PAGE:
Multnomah County and City Leaders Move Forward on Goals to End Veterans Homelessness in Portland
On April 1, a few dozen community leaders will meet to move forward with an audacious goal: to find A Home for Everyone, as their initiative is called.
Upon taking office last summer, Multnomah County Chair Deborah Kafoury worked with Portland Mayor Charlie Hales to appoint a coordinating board and ask them a question: What would it take to reduce the unmet need for housing for all homeless populations by half?
The nature of this charge was so specific, it really focused the (county) board, the staff, says Marc Jolin, the former JOIN executive director who was hired to lead the Home for Everyone initiative.
I think weve talked about (the problem) in these terms before, but its the first time weve looked systemwide to assess the population, attach a number to the people and the dollars it would take to tackle it.
Before his 15 years with the nonprofit JOIN working on the citys 10-Year Plan to End Homelessness, Jolin worked on housing issues in Chicago.
He says hes never seen a housing plan that is quite as targeted, collaborative and grounded in data as the one underway.
According to the latest data, 1,700 people sleep on the sidewalks each night.
In January, Kafoury underscored the urgency of the issue.
This past month, we committed to end all veteran homelessness by the end of 2015 and we were awarded a $2 million federal grant to house 130 chronically homeless households, she said.
However, no matter how efficient or well-coordinated our system becomes, unless we have new tools such as inclusionary zoning and more dollars to develop affordable housing units, we wont make a significant impact on the housing gap, especially for our extremely low-income neighbors.
The April 1 coordinating board meeting will include leaders from the city, the county, the city of Gresham, Home Forward, Meyer Memorial Trust, and various local service providers and other housing advocates. Theyve been meeting since fall to prioritize and implement recommendations they made in their smaller work groups in past months.
Theyll talk about proposed changes to the way providers share data in their Homeless Management Information System.
And theyll appoint two new co-chairs to lead them through the process, since Jolin and the other co-chair stepped down to tend to their other duties.
Needs of Veterans
Veterans are the first of four areas the group is addressing, each with its own action plan. The others are: safety off the streets, housing, and health.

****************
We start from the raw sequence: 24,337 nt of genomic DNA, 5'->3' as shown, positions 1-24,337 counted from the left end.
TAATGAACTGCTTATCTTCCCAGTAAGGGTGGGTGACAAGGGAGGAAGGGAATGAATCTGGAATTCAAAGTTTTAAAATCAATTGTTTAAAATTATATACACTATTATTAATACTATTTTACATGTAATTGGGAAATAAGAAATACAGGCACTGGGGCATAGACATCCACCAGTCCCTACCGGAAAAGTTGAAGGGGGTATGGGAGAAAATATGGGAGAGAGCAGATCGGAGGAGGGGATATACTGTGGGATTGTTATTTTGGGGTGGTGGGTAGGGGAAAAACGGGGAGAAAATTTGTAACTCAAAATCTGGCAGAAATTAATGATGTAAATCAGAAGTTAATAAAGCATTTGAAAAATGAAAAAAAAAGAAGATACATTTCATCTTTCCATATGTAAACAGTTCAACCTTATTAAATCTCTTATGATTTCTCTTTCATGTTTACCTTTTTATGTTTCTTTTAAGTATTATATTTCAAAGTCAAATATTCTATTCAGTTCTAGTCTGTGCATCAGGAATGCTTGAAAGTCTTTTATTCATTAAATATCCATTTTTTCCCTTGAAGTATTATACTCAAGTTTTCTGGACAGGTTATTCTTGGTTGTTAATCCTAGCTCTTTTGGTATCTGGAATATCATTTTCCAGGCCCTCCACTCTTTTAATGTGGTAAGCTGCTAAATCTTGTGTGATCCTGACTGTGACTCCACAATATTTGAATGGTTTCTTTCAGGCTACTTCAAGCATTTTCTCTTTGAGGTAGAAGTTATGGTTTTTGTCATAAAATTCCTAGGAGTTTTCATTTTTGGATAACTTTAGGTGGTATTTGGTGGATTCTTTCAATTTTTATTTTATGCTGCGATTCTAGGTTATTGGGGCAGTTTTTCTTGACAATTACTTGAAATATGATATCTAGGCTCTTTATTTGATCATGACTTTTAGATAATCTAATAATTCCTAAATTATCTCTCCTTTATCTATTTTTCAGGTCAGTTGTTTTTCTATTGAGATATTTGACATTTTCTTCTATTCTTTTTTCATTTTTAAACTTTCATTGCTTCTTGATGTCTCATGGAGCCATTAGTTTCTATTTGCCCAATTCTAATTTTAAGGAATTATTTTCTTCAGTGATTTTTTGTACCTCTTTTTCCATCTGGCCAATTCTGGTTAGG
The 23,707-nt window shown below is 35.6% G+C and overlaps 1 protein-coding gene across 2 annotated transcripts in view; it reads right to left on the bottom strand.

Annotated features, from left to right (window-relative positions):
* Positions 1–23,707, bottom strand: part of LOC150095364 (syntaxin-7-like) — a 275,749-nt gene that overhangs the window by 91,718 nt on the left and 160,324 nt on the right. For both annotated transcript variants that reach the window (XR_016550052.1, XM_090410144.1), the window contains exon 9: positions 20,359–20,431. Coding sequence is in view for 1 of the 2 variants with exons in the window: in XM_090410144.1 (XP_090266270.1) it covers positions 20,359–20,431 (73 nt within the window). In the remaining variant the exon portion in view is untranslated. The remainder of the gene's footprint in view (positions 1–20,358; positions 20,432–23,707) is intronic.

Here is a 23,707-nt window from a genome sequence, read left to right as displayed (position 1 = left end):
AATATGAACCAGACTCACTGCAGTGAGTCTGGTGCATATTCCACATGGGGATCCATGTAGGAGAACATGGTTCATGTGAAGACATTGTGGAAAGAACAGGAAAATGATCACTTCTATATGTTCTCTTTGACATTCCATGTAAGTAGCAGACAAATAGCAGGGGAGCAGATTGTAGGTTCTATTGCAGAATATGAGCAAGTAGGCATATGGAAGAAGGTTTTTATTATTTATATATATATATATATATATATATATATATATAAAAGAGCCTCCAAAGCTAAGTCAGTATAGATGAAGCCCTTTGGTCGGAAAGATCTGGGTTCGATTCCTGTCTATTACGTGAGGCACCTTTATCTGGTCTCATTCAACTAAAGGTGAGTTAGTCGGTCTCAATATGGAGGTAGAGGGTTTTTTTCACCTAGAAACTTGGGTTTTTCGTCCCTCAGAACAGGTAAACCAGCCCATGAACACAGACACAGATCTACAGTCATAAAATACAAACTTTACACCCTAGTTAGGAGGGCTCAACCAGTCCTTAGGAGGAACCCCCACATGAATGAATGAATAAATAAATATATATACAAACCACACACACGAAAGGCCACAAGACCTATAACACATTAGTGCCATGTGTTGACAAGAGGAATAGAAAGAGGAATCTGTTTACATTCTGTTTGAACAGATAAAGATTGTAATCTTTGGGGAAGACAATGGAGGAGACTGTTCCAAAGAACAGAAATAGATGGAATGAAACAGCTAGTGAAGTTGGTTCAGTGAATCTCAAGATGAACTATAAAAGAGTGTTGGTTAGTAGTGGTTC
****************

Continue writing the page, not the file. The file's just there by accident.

Two dozen people sit on the committee to address veteran housing. In their January action plan, called Operation 424, they outline the strategies and challenges for meeting their goal to house all chronically homeless vets by the end of this year.
According to the latest data:
413 veterans sleep on the street, in shelters or transitional housing each night.
In one year, about 785 veterans experienced homelessness in the county, comprising 11 percent of the countys homeless population and 8 percent of the overall county population.
Nearly 40 percent (314 veterans annually) are chronically homeless
About 15 percent of homeless vets arent eligible for federal benefits and cant access those resources. Most of those are not chronically homeless.
About 14 percent of veterans are people of color, and many experience unmet health care, mental health or substance abuse needs, as well as unemployment or criminal backgrounds.
Yet, Jolin says the plan feels like its within reach because both the federal and local governments have made it one of their most urgent priorities.
The action plan asks for $350,000 from the county budget to leverage Veterans Affairs Supportive Housing vouchers from the U.S. Department of Housing and Urban Development, which provide housing and services for homeless, disabled veterans.
Some of the $350,000 will go toward rent assistance for those not eligible for the vouchers.
Portland also is using $6 million in federal Supportive Services for Veterans Families grants during the next three years, to assist about 750 veteran households.
This work is a priority, Jolin says. The desire of the executive committee to make something of this opportunity, to make progress now.
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